“Technology can elevate the retail experience by creating an immersive and exciting way for products to be showcased on-site,” he said.

“The process can entice customers and bring them back to brick-and-mortar stores, and opens new doors in how brands can reach their hearts and minds.”

Morris-Manuel cited digital twins as a key example of this.

“In short, a digital twin is a replica of the built world, which can be made of any building, no matter the size. For retail, digital twins have a wide range of benefits that help to elevate the shopping experience to new heights,” he told Retail Gazette.

“For example, they can be used to turn locations into showrooms, which anyone can access and have the full brand experience.”

Are retailers too reliant on social media these days?
Pictured: All that’s left of Lush on social media.

Prada used Matterport to generate a digital twin of its show during Milan Fashion week, allowing the luxury retailer to display its menswear collection even during the pandemic.

“Digital twins were invaluable during the fashion show as they created a way around the lockdown restrictions but are not only beneficial during Covid constraints,” Morris-Manuel added.

“It gives retailers an edge when showing off their products and excites an audience who are crying out for innovation in the competitive retail industry.”

“Social media is a vital part of any retailer’s business model”

While there’s no doubt that social media comes with endless positives for retailers, do they outweigh the negatives?

“Yes, the positives almost always outweigh the negatives, but the negatives do still need to be addressed and can’t be brushed under the rug and ignored,” said Sophie Madgewick.

“It’s no secret that social media is influential, and retailers can not only build a loyal customer base that generates sales and revenue (the ultimate goal of any business), but they also create communities.”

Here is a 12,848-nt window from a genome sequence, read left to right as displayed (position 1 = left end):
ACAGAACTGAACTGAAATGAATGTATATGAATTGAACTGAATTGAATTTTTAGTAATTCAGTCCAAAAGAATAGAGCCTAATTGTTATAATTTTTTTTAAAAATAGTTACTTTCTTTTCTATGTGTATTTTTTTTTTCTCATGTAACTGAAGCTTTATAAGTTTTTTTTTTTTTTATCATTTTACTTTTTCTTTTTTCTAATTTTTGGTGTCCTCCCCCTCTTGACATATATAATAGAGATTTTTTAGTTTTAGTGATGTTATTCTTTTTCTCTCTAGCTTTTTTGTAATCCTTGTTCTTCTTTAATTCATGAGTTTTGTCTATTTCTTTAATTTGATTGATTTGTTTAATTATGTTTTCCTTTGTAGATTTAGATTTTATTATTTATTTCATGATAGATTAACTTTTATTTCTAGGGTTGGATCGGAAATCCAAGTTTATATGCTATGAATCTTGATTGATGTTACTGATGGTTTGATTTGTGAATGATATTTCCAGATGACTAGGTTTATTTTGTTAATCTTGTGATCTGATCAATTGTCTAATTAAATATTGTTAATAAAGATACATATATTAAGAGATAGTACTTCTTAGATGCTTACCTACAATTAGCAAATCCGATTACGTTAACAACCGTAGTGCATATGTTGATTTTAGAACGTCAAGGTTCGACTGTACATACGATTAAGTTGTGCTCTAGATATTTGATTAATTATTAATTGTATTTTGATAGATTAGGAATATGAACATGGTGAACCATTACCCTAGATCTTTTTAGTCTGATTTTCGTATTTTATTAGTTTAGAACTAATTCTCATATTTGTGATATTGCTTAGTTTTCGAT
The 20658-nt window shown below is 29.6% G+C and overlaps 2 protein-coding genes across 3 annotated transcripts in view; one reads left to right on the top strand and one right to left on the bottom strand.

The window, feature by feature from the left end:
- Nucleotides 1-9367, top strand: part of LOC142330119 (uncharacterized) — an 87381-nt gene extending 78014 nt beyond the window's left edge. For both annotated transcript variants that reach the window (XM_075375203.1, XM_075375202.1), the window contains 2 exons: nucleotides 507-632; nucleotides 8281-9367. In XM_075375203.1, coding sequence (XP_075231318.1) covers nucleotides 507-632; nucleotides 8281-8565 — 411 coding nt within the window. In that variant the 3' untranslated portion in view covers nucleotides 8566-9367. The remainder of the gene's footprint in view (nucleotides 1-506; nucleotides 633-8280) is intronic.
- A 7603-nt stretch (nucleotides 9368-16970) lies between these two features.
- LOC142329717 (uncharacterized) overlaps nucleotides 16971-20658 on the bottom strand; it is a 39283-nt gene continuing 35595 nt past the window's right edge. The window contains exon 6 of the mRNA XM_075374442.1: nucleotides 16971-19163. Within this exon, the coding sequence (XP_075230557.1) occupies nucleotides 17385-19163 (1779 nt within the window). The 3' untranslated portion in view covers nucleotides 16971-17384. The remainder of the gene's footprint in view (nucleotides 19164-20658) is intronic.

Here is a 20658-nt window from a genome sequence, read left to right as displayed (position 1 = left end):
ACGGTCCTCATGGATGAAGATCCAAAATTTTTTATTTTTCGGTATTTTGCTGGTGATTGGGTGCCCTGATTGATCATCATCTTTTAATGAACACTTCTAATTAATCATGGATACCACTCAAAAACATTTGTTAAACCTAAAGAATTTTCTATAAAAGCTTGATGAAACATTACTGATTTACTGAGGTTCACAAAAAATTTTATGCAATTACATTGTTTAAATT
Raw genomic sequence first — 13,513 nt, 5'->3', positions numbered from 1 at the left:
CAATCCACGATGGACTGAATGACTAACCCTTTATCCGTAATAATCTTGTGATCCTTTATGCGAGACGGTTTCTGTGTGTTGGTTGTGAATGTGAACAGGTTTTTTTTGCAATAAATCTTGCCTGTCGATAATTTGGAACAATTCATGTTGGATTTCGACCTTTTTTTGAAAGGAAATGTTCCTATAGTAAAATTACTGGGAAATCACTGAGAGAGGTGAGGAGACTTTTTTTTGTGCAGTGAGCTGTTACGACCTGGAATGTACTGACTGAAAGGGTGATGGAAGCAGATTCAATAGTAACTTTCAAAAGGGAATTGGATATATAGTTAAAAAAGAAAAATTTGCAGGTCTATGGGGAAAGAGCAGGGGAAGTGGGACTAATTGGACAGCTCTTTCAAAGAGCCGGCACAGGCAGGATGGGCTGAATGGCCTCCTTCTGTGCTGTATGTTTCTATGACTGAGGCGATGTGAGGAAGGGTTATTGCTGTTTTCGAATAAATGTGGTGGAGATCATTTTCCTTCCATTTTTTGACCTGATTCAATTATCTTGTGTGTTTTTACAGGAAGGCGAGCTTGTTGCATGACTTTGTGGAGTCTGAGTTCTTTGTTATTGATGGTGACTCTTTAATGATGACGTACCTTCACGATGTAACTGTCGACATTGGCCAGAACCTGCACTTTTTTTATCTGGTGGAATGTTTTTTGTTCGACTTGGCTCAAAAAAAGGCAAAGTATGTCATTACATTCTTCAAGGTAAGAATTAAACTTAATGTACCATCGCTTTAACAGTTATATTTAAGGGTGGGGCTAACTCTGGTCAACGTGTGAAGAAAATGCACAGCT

Madgewick stressed that retailers have an obligation to protect these communities that they have created, and so the various negative aspects of social media need to be addressed.

“The addictive nature of social media can be dangerous to users, taking its toll on their mental health and wellbeing,” she added.

“Retailers need to be aware of and consider this when planning social media strategies and campaigns, especially as mental health awareness has become a cause that many consumers have strong opinions on.”

Jessica Chapplow said she’s “optimistic that at a time where social connections are more important than ever, social media is a vital part of any retailer’s business model.”

Chapplow added that for a long time, social media was where consumers window-shopped before heading to Amazon, Boots or other online sites to make a purchase.

“Brands have traditionally leveraged social platforms solely to build relationships, communities and trust. However, visual-first platforms such as Pinterest and, more importantly, Instagram, began blurring those boundaries and changing the game.”

It is clear that, while social media can be used to help elevate and grow brand awareness, retailers making the most of this benefit also need to take responsibility for the wellbeing of the consumers they are engaging with online.

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  1. Social media is a vile place to be. it has some of the most vile content and the fact the companies allow it online is disgusting. some day people will realize how bad these sites are and shopping companies and other companies should stop using it and focus their attention on their brand and their regular customers who made them who they are and not for social media clicks and likes which are most likely not real. sm is bad. stop using it.